Monday, March 31, 2014

Shades of characters - Introduction

It is A to Z time.

Until two days ago I was thinking very hard about participating, but I concluded that this year I would have to sit it out as a poster.  I am trying to meet a deadline on the second installment of a trilogy, work is hectic and I'm tired.

That does not mean that I won't be enjoying it.  I will be reading and cheering and clicking and commenting and following during the A to Z blogfest. 

Instead of my participation, and well aware that I will be lost in the wave of awesomeness that I plan to follow, I decided to bow to an urge I've felt for a long time and begin a series of regular posts on a subject that I have always enjoyed:

Heroes—Villains—Protagonists—Antagonists—Nice guys—Jerks

What are they?  And in any given work of fiction or, for my purposes, in a movie, who is which? We tend to blur things.

We have definitions of all these:  (from Merriam-Webster Online.  I wanted to use the Oxford English Dictionary, but $295 per year for a subscription was not do-able).  I will follow them in my series of posts.  I will say right now that 'hero' encompasses male and female, as does 'villain'.

Hero:
a person who is admired for great or brave acts or fine qualities
the chief character in a story, play, movie, etc.




Villain:
a character in a story, movie, etc., who does bad things


Protagonist
1 the principal character in a literary work (as a drama or story)
a leading actor, character, or participant in a literary work or real event

Antagonist
one that contends with or opposes another :  adversary, opponent

Nice guy
think vanilla and good as gold.

Jerk
an annoyingly stupid or foolish person
an unlikable person; especially :  one who is cruel, rude, or small-minded

It's a subject I enjoy. I have some questions whose answers should be amusing:  

  • Can one be a hero and yet a secondary character?  
  • Can one be the protagonist and yet be a villain?  
  • Can you have more than one hero?  
  • Does a villain have to be a jerk?  
  • Are antagonists necessarily villainous?
As the King of Siam might say, Is a Puzzlement:





I'll explore those in my posts.  I think it will be fun.  Will I use my own characters?  Probably not.  Drooling is so unappealing.

My first in the series will be Wednesday, April 2.

Portrait of a Hero...



It's always hard to express a character, whether hero, heroine or villain.  A writer has a picture in her own mind, but readers have their own ideas.  Whose is valid?  Whoever is expressing the picture, of course.
My hero???

I wrote some quasi-heroic fantasy years ago that involved a group of people who looked rather like Thor in the Marvel Comics.  Tall, blond, bright blue eyes...  I had a hero that some folks (not me) considered a heart throb.  So, out of idle curiosity, I asked who he looked like.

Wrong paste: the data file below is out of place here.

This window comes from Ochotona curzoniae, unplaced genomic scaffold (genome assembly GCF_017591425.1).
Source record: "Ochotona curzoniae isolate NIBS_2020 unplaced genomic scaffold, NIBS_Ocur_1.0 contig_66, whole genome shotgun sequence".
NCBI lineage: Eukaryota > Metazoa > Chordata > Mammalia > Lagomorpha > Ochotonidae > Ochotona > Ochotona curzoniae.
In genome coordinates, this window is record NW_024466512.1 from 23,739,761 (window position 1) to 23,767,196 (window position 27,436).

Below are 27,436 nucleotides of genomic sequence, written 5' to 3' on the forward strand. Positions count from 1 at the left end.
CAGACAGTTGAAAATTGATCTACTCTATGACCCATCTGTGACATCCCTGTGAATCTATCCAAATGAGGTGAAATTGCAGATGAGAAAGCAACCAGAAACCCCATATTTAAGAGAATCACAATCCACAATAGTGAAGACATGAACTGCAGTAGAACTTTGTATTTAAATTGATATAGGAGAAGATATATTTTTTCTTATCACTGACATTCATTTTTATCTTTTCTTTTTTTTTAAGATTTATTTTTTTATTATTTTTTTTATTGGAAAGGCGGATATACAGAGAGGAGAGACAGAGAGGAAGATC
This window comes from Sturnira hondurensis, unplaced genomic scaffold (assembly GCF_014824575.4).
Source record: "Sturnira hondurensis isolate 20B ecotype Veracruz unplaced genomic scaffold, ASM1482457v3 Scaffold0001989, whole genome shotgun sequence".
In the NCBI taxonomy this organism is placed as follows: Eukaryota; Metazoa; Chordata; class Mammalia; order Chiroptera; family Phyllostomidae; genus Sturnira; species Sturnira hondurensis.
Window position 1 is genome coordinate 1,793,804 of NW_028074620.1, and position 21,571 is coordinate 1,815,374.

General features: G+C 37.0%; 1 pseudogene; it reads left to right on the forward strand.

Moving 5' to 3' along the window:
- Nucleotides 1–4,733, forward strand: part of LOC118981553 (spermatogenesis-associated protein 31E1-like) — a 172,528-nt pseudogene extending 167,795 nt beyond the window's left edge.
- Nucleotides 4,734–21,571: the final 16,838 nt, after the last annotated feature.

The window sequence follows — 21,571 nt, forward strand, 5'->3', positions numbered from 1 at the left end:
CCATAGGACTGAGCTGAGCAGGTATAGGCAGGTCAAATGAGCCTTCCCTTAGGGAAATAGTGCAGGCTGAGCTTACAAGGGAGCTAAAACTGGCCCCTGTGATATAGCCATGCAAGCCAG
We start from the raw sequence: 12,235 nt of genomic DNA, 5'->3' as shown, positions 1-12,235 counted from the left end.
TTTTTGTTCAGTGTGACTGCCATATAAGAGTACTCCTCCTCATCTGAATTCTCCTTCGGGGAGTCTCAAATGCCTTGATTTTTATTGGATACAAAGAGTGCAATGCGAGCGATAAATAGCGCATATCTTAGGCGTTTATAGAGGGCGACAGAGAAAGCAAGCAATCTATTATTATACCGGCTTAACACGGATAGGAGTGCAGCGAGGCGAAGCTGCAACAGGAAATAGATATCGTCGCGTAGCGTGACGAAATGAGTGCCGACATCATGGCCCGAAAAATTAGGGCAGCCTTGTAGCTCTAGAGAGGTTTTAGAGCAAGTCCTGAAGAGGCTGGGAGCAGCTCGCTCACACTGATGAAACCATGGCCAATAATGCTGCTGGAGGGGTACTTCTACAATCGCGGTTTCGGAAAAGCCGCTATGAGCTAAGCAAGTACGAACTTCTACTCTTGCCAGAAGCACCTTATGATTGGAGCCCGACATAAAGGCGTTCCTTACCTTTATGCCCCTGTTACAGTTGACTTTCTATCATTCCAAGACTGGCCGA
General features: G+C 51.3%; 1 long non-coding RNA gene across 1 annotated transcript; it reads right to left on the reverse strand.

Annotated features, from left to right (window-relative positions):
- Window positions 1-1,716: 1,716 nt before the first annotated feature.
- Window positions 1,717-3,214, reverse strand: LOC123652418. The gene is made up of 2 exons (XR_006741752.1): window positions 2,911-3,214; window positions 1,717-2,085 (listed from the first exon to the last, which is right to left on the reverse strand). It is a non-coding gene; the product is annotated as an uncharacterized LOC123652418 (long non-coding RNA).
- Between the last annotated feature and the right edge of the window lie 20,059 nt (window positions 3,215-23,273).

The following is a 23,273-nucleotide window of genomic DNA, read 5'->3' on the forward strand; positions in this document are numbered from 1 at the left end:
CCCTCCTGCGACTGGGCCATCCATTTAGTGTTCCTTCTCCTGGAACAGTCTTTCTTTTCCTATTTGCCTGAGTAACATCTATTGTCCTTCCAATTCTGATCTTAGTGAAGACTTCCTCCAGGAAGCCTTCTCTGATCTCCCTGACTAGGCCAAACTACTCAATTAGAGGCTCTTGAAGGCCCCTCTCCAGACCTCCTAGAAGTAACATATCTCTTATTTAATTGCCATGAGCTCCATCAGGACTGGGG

'Bjorn Borg!' sighed one friend.

Oh...kay...  I said.  Others had other notions, leaning toward the tall and stringy.

And so it goes.

I've been working on the covers for The Orphan's Tale, a trilogy set in 1830's Paris.  Book I is out.  Book II will be out, God willing, around Christmas.  Book III will be next year.  They have developed simultaneously.

The covers have the same theme: a scene of Paris with a portrait of a main character inset in the upper left. The Heroine, Elise, graces Book I.  The heroic young boy, Larouche, is on Book III.  So...  Who is on Book II?


Therein lay the problem.  Obviously, the hero, Paul Malet, who has an interesting past and is a very enjoyable character to write about.  But what on earth does he look like?  Tall, yes.  Dark-haired and hazel-eyed.  Graying around the edges (he is in his forties).  Military - he fought in Napoleon's armies as a colonel of artillery.  That much was described.  The rest?  Well, it's in my head,

...but I needed a cover, and soon.

So I went through the portraits of the era, sifted through the works that are in the public domain.  Two seemed to work, partially.  I combined them, adjusted the coloring and the uniform, and now am happy to present, for the cover of the book, Paul V. Malet, the hero.  I was not able to capture the sardonic lift of the eyebrows when he encounters stupidity, but the tolerant smile is there.  It'll do.

...and now I have the three covers:



Here's the page on my website:  http://www.dianawilderauthor.com/the-orphans-tale.html

Sunday, March 23, 2014

Let Me Entertain You... Please...

I like telling stories.  Forming and telling stories is what makes me tick.  I see things, think of what lies behind them and what lies before them in the future, and from that I come up with stories.  It sounds strange when I phrase it like that, but it works that way for me, as I posted here.

We write our books (most of us) to entertain people. I am still blown away when I see that someone shelled out cash to read something I 'made up out of my own head', but maybe that's just my oddness.  Our creativity is fueled by everything around us - whether stories our grandparents told us or myths we have heard or things we have read.  

Arthur O'Shaughnessy put it interestingly:


We are the music makers
And we are the dreamers of dreams,
Wandering by lone sea-breakers
And sitting by desolate streams; - 
World-losers and world-forsakers,
On whom the pale moon gleams:
Yet we are the movers and shakers
Of the world forever, it seems

I am not sure that I would call myself a 'Mover and shaker' so much as an observer and reporter and 'what if' er.  I watch the world move past me, I catch glints of thoughts and I find the stories.  And I tell them.  I can't help it: it is what I love to do, and I can no more not weave stories than I can stop breathing.